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Denis Farley (Montréal)

Présence étalonnée

In addition to offering the public a direct experience of the work in the street, this project simultaneously presented DARE-DARE with the artist's research space.

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As part of the Mois de la photo à Montréal, DARE-DARE presents the latest developments in the research work of artist Denis Farley.

A photographer of human presence as a scale for measuring landscape, Denis Farley is as concerned with the historical reference of a visual document as he is with the inevitable presence of the observed and the observer. In these new mises en Situation de Présence étalonnée incorporated into new physical spaces, it is the past of the document itself and that of the shot that merge at the present moment when the viewer, in turn, inhabits the landscape. Points of reference are updated, units of measurement are compared, fictitious perspectives emerge. Denis Farley introduces us to a kind of photo teleportation subterfuge. From the anonymous photo to the reappropriation of an image, from the projected image to the floating surface, the photographic document becomes fictitious. We wander like a prospector discovering the true scale of a mountain range as we go along!

The suggested itinerary for Présence étalonnée was to begin with the silhouette installation near the fountain at the Musée d'art contemporain (Place des Arts), before moving on to the image installation at DARE-DARE.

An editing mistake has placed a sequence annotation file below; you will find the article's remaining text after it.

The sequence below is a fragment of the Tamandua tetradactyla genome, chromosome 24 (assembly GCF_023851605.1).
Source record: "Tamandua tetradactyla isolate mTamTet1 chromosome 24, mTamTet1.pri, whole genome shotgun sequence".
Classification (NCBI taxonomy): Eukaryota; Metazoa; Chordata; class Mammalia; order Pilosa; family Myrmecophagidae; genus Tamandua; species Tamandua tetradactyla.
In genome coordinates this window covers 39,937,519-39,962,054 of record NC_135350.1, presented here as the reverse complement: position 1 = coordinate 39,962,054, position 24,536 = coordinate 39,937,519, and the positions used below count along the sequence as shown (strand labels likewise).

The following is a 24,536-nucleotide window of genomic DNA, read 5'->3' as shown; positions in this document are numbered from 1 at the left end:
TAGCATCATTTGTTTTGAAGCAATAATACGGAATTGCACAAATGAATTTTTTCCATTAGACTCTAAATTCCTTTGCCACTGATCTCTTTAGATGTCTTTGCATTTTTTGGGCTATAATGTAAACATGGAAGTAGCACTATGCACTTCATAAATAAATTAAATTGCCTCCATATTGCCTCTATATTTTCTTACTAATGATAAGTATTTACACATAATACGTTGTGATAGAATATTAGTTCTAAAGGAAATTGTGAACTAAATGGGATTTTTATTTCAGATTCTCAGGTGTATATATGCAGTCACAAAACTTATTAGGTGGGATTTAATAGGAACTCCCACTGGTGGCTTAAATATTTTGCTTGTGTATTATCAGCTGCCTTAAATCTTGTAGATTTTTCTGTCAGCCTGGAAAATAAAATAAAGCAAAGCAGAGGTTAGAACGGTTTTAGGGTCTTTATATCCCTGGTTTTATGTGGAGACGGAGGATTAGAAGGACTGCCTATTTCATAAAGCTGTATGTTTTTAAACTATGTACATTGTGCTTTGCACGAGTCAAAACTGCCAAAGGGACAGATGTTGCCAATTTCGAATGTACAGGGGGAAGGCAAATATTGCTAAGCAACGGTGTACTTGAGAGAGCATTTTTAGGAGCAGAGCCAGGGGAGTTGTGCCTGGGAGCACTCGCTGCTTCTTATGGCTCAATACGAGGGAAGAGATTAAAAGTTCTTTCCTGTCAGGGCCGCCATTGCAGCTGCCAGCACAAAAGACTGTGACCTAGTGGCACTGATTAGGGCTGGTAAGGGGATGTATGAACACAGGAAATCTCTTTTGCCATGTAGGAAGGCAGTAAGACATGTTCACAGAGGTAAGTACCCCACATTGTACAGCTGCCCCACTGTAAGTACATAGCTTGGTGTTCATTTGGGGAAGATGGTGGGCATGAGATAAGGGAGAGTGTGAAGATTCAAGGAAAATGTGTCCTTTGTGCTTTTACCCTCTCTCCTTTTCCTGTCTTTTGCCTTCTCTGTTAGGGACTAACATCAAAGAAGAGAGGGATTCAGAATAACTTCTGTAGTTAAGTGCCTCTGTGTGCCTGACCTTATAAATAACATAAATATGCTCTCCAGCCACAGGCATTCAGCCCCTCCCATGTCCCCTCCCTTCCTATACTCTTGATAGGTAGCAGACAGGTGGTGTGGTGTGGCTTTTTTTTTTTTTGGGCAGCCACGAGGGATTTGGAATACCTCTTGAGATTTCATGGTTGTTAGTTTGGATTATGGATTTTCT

In addition to offering the public a direct experience of the work in the street, this project simultaneously presented the artist's research space at DARE-DARE. The key element was a series of identical silhouettes arranged on the Place des Arts esplanade: the artist seen from behind, wearing a red-and-white-checked suit and carrying a cell phone to his ear.

At DARE-DARE, there was a projected image of the outdoor installation, a few objects used to measure or delimit, and a light box: a large-format reproduction of a war photo in which Farley had placed his "character". Through two types of dissemination, Présence étalonnée raised the question of identity on both a physical and social scale.

These new propositions by Denis Farley act on the viewer as a situational setting for the photographic act, both at the moment of shooting and during the contact with the photographed landscape. After all, doesn't photography capture an action?

With Présence étalonnée, Denis Farley invites us, during this Month of Photography in Montreal, to experience the performative aspect of the image in action.